Your imaginary space ship is initially in the solar system, allowing you to see the constellations as viewed from Earth.
Give your ship some speed, and it will take you on a journey through your favorite constellation.

Star brightness is an arbitrary number between 0 and 200. Use it to adjust the brightness of the stars.

You can also adjust the minimum and maximum size of stars by editing these numbers.

If you want to see Proxima Centauri as it moves through the sky just below Alpha Centauri, you may need to increase the minimum star size.

The Zoom slider and buttons allows you to see more or less sky.

The dropdown list contains all 88 constellations as well as many common asterisms and notable stars.
Choose an item from this list to center it on your screen. Give your ship some speed and journey to that constellation.

You can also manually edit the RA and Dec fields to point to any position in the sky. Just adjust the numbers and press [Go].

You can turn on the Asterism lines to make the constellations look more familiar to you. Check "Names" to see the names of the constellations.

If you want to see the official constellation boundaries, check "Boundaries".

A Right Ascension and Declination grid will appear if you select "Grid". You can change the spacing of the grid lines.

Selecting Stereo allows you to view the sky in 3d. When you choose this, other options become visible.
You can adjust the baseline, which is the distance between your two "eyes". It is set at 1 AU as default. You can manually edit this number to anything you like.
Be careful not to make the baseline too large. Between 1 and 4 LY is usually ideal. Set it to 0.01 to watch nearby stars like Alpha Centauri and Proxima Centauri.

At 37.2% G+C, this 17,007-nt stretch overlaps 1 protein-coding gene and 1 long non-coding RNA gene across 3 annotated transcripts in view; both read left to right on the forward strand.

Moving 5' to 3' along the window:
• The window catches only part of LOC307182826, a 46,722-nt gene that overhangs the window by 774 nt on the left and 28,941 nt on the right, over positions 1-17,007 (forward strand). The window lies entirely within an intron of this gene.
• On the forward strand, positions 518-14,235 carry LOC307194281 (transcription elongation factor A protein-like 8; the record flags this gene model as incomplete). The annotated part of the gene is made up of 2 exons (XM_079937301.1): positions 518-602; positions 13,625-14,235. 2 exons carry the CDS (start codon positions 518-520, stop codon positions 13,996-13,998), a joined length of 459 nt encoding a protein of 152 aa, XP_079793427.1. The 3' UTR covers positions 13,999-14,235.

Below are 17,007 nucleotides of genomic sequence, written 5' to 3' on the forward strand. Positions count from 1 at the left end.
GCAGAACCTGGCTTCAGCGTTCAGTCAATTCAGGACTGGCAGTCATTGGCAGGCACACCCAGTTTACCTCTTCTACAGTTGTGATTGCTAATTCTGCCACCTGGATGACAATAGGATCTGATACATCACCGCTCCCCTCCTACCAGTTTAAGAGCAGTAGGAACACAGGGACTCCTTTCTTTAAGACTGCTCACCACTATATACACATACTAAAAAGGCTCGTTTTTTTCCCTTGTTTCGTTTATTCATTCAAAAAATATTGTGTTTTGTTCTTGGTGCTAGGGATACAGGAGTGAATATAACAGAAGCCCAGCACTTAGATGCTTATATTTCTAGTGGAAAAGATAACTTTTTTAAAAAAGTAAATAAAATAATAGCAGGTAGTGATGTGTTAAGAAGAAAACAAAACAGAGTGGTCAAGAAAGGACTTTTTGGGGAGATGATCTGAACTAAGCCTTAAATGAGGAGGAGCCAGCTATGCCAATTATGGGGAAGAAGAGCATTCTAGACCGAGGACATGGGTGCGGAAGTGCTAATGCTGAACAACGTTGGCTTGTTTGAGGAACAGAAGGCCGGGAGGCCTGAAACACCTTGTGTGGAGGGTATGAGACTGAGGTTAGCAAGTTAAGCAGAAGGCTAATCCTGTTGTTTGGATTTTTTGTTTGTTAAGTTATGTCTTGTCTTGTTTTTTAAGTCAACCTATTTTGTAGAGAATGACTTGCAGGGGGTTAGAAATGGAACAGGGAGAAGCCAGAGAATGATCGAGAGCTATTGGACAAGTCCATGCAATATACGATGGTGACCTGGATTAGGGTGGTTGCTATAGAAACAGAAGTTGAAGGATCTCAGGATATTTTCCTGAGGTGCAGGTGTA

It also allows you to view either "Parallel" or "Cross-eye". This simply switches the two images.

The final controls are "Proper" and and "Hipparcos". Selecting these will identify the stars on the screen with either their proper name or their Hipparcos ID.

Fun Stuff To Try

Select the Big Dipper and press Play [>]. Watch how it changes over a period of thousands of years. Press the Time Backwards button [<-] and view it as ancient civilization saw it.

Select Orion. Orion is distant and changes very slowly. But the foreground stars move like a swarm of bees.
Select "Stereo" and change the baseline to 3 LY to get a feel for the depth of this constellation.
Give your spaceship some speed and travel to Orion. Watch the Pleiades change shape as you pass them.

Select Pleiades, give your spaceship some speed and fly through them.

Select Alpha Centauri. Increase the minimum star size to 0.5 and slide the brightness slider to maximum, and watch as Alpha Centauri (also known as Rigel Kentaurus) and Proxima Centauri move together against the background stars.
Select "Stereo", and change the baseline to 0.2 LY to witness them as truly "foreground" stars.

Select Barnard's Star. Watch how fast it moves against the background.

About the Star Catalog

I'd like to acknowledge David Nash of This program uses a subset of his HYG 3 catalog. It includes nearly 18,000 stars. This is all stars brighter than magnitude 7. Additionally select stars with high proper motion, and any star that has a proper name is included. I'd include all 100,000+ stars from his catalog, but it makes my computer run too slow!


Tony Dunn

Follow @tony873004

To discuss this simulator, visit my forum at Suggestions, bugs, interesting uses and all comments are welcome. Forum